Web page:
Socsaints World Of Knowledge

Discussion in 'Camera Drawn' started by }SoC{SainT, Dec 21, 2008.

  1. }SoC{SainT

    }SoC{SainT Well-Known Member

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    Okay, I'm not that smart. It's just a title. Anyway, here's a tutorial:

    http://fc52.deviantart.com/fs38/f/2008/355...by_socsaint.jpg

    The tutorial explains my process of sharpening an image in select areas and reducing noise in others. I haven't really proof-read it... so if you find any problem areas or confusing parts, let me know. I also tried to keep it short, so some areas may be lacking. And the minute detail lost in saving it as a jpeg made a difference in how apparent the differences were, lol.


    Also, feel free to ask me or someone else questions here about photography and/or editing.
     
  2. Local

    Local Well-Known Member

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    woo thanks for sharing this.. I've been kind of tweaking my own lately but not that great. this should help. gonna read through it n try it to learn some things thanks for the post =]

    kk, read it. learned some things and i acutally realised i was doing somethings right like the high pass. :) didnt think about the others tho. :) learned something there already ^_^

    what about doing a b&w? whats the best way? i know u could desaturate but i dunno i dont think that looks as good? maybe play with level's a bit too?
     
  3. dinges

    dinges Senior Member

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    nice little tut
    already use those techniques :P


    i usually don't destaturate, I just edit a picture like i usually do, colors, sharpening, blurring, you name it
    then I usually add a white - dark grey gradient map and sharpen the whole thing slightly again ;)
     
  4. }SoC{SainT

    }SoC{SainT Well-Known Member

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    Well, if you already use them, I must be right! Bwahahahaha!! I actually found out about high pass in a tutorial that was written for a completely different reason, but they explained the filter entirely. Did you know that high pass can completely cancel out gaussian blur if the settings are just so?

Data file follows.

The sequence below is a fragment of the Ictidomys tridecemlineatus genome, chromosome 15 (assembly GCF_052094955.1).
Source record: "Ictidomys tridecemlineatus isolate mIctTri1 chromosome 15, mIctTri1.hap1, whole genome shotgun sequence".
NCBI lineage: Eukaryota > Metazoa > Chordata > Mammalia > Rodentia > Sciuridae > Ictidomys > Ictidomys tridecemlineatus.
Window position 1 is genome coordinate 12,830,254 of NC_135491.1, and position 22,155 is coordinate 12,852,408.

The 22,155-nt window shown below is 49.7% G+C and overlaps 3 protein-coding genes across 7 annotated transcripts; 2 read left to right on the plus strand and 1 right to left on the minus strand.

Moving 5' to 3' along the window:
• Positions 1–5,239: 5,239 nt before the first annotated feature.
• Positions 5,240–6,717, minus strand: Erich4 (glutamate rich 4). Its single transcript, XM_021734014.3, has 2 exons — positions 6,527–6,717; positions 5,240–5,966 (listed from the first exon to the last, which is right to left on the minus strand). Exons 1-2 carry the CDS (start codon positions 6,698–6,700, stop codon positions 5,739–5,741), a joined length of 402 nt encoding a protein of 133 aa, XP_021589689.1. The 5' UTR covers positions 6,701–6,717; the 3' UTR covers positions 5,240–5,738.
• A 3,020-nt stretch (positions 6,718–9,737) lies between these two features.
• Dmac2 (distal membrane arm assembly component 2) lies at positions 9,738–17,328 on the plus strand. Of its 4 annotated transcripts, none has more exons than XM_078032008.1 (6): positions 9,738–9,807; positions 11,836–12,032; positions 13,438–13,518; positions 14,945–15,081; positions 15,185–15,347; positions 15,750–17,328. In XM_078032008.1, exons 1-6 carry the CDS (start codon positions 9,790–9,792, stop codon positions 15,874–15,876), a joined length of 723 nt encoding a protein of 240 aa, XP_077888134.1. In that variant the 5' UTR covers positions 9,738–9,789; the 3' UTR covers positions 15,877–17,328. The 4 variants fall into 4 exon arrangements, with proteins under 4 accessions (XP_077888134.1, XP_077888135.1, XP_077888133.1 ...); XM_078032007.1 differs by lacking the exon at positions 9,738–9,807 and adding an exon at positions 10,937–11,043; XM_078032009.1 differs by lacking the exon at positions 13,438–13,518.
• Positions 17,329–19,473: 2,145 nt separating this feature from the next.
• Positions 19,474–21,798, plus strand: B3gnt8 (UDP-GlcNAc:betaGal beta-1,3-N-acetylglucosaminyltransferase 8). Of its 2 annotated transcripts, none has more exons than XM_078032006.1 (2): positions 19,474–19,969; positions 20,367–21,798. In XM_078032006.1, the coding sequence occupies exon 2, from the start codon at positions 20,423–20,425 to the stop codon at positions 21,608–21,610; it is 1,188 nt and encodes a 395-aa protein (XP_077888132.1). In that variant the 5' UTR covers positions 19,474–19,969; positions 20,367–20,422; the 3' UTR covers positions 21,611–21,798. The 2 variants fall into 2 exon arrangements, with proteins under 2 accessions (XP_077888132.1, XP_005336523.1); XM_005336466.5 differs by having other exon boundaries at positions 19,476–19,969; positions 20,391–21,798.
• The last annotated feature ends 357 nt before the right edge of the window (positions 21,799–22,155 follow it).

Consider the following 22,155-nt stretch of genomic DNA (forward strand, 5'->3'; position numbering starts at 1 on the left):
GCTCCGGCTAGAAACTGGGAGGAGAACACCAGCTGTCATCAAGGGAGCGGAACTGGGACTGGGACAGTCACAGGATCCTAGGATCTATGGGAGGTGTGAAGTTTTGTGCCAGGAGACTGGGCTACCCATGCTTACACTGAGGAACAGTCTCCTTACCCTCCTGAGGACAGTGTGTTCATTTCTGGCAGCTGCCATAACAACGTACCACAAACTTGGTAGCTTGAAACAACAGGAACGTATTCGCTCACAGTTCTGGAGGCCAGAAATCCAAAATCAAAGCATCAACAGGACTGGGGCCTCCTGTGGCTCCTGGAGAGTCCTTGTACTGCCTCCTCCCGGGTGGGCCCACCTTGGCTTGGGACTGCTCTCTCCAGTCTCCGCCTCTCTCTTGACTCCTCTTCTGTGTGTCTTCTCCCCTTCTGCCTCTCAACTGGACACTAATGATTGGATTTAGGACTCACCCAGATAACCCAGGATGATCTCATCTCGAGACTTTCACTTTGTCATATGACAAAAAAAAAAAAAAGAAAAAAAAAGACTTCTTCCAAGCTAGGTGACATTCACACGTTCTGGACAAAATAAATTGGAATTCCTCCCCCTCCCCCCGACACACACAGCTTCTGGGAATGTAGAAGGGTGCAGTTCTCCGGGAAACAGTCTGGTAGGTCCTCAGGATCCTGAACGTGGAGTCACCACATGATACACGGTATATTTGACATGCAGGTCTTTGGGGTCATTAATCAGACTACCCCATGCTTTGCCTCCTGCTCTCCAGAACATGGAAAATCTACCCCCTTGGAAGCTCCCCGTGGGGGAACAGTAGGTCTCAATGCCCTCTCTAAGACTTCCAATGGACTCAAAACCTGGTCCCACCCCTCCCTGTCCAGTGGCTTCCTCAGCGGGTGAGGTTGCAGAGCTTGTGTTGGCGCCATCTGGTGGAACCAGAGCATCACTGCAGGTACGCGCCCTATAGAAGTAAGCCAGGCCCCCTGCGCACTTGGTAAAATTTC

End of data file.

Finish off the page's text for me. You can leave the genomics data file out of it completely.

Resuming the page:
Desaturating is icky, but CS2 and less don't have the Black and White conversion, so it's all ya got. Use Hue/Saturation and change the master saturation to zero, the mess with the lightness/darkness of all the individual colors. Add contrast this way, but keep it looking natural (for B&W). This is essentially what the Black and White conversion does. You then should mess with curves. With black and white, you generally want to get rid of most mid-tones (grays), have deep blacks, and deep whites. B&W focuses on lighting and luminosity, and so you want as much contrast as possible while still looking realistic.

    Anyways, for a black and white conversion to look nice, you have to go in and mess with each individual color, and the mess with the curves. (I only use levels for setting white/black points and color correction)



    Also, I'd recommend you fellas have a look at http://dgrin.com and view some tutorials :). The community itself is filled with pr0frigginessional photographers too, so you can ask them for help. They gave me tips on getting a portfolio together :D
     
  5. Papermache

    Papermache Well-Known Member

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    I have never even heard of high pass, will have to check it out when I get home. For black and whites I usually just put a white to black gradient map over it. Then depending on the image I either set another white to black gradient map on top of it on luminosity, soft light or overlay, sometimes darken or multiply. Sometime I mess with curves and such.
     

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